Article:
Isaac Julien’s "Looking for Langston" serves as a powerful celebration of the Harlem Renaissance and queer Black pioneers in American literary history. The dream-like and exquisitely beautiful portrait explores desire and the artistic impulse, shedding light on pivotal figures in queer history.
Torch Song Trilogy (1988)
Harvey Fierstein’s "Torch Song Trilogy" adapts his Tony-winning play into a compelling comedy-drama. The film follows a drag queen named Arnold, navigating three distinct phases of his life between 1971 and 1980, portraying a fiercely affecting exploration of love and identity.
"Ismail Merchant and James Ivory were the perfect people to adapt E.M. Forster’s Maurice." This epic gay love story, written in the 1910s, unfolds through ravishing visuals. The film beautifully captures the mutual attraction, societal constraints, and eventual love between Maurice and Alec Scudder.
Desert Hearts (1985)
In this classic lesbian cinema, a professor navigating divorce embarks on a sultry affair with a young female sculptor. "Desert Hearts" explores themes of love, desire, and self-discovery, making it an absolute must-watch for lovers of queer film.
A Bigger Splash (1973)
"A Bigger Splash" presents a fascinating portrait of artist David Hockney and his social circle in 1970s London. Combining documentary elements with racy fantasy sequences, the film offers rare visibility into London’s real-life queer community.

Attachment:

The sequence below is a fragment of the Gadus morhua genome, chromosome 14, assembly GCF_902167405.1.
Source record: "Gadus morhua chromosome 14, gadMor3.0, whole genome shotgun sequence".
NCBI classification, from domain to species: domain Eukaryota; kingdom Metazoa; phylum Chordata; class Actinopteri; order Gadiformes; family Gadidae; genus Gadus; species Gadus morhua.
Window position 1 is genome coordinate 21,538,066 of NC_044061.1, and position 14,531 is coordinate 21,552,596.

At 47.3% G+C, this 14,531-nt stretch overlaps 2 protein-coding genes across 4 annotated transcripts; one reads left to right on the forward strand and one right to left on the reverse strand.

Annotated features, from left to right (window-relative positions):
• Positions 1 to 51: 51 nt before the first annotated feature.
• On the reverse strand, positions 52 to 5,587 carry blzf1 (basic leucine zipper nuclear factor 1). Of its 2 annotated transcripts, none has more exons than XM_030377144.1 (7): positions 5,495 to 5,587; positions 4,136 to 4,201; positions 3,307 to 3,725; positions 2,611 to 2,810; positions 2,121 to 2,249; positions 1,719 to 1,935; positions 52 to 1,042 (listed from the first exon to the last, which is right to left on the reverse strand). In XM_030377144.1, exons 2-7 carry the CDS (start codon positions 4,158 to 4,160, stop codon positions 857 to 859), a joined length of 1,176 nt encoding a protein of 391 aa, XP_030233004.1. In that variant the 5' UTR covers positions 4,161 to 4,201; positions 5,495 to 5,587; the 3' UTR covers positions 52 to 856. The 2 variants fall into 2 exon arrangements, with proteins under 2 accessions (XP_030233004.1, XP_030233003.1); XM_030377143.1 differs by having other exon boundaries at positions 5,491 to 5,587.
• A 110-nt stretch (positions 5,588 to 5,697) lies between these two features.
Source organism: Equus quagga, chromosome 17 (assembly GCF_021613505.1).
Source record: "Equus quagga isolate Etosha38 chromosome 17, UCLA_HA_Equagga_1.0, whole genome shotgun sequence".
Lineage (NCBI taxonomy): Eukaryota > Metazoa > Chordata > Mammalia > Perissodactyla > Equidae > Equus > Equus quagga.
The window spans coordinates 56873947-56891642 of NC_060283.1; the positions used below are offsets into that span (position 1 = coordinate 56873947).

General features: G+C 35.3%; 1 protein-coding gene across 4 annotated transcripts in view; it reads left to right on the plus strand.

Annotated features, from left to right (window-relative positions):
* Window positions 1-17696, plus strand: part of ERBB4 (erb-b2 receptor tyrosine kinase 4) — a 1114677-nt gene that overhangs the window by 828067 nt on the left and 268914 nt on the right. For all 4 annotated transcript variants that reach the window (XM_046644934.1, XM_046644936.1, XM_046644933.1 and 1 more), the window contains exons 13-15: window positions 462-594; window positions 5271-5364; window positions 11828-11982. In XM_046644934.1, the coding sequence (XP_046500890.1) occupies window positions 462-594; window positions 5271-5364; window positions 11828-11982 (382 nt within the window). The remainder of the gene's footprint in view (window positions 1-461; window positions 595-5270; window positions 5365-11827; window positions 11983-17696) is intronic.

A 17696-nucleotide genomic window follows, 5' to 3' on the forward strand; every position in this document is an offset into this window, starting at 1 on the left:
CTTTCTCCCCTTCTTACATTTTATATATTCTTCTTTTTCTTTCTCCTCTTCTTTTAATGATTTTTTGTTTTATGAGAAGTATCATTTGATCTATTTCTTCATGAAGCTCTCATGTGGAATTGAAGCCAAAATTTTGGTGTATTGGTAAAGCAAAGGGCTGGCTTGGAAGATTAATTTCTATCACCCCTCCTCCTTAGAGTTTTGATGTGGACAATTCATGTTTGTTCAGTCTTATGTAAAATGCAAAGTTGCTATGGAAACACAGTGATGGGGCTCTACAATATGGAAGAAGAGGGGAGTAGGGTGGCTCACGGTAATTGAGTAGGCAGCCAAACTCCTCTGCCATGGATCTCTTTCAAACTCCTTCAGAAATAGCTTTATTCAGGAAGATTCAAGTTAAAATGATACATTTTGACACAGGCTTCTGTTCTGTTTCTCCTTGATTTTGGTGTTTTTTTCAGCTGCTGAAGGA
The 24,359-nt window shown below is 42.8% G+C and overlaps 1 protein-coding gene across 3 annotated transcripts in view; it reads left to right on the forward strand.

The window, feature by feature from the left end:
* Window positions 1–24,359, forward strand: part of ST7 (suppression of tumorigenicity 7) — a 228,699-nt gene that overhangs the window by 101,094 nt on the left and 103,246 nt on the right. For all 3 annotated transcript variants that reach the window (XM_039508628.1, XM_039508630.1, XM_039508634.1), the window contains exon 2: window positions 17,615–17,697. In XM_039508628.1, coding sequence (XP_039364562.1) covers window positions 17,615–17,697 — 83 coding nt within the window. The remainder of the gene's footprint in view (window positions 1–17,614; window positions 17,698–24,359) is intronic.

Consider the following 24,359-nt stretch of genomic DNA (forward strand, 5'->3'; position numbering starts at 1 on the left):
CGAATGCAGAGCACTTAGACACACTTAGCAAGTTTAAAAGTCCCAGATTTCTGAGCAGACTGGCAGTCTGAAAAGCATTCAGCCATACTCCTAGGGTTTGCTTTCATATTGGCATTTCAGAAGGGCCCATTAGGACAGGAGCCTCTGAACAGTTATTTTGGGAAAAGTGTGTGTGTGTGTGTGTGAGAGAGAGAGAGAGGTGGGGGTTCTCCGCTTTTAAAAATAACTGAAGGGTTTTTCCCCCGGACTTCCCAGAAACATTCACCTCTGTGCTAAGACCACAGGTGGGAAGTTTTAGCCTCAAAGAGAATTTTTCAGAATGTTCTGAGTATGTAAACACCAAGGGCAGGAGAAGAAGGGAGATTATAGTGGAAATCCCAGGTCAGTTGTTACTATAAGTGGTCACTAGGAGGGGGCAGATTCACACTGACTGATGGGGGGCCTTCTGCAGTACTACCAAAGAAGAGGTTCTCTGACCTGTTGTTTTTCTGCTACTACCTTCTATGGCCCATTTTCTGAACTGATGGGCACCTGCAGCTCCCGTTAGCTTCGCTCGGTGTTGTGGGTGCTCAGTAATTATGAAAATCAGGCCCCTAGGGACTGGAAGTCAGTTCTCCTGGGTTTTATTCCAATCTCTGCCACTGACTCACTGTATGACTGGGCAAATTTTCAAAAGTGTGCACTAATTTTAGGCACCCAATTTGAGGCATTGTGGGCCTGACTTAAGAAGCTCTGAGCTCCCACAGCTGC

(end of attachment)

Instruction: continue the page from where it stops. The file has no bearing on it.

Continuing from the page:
Pink Narcissus (1971)
James Bidgood’s influential arthouse film, "Pink Narcissus," enchants with its kitschy visuals and hallucinogenic sexual fantasies. While its plot may take a backseat, the film’s outrageously stylish presentation has secured its place as an underground classic.
Sunday Bloody Sunday (1971)
Closing our exploration is "Sunday Bloody Sunday," a film that intertwines the lives of two individuals in a love triangle. The complex narrative offers a nuanced portrayal of relationships, challenging societal norms and expectations.
"The 50 Best Queer Movies of All Time" showcase the diversity, complexity, and brilliance of LGBTQ+ narratives in cinema. From heart-wrenching dramas to uproarious comedies, each film on this list contributes to the rich tapestry of queer storytelling, leaving an enduring impact on audiences across the globe.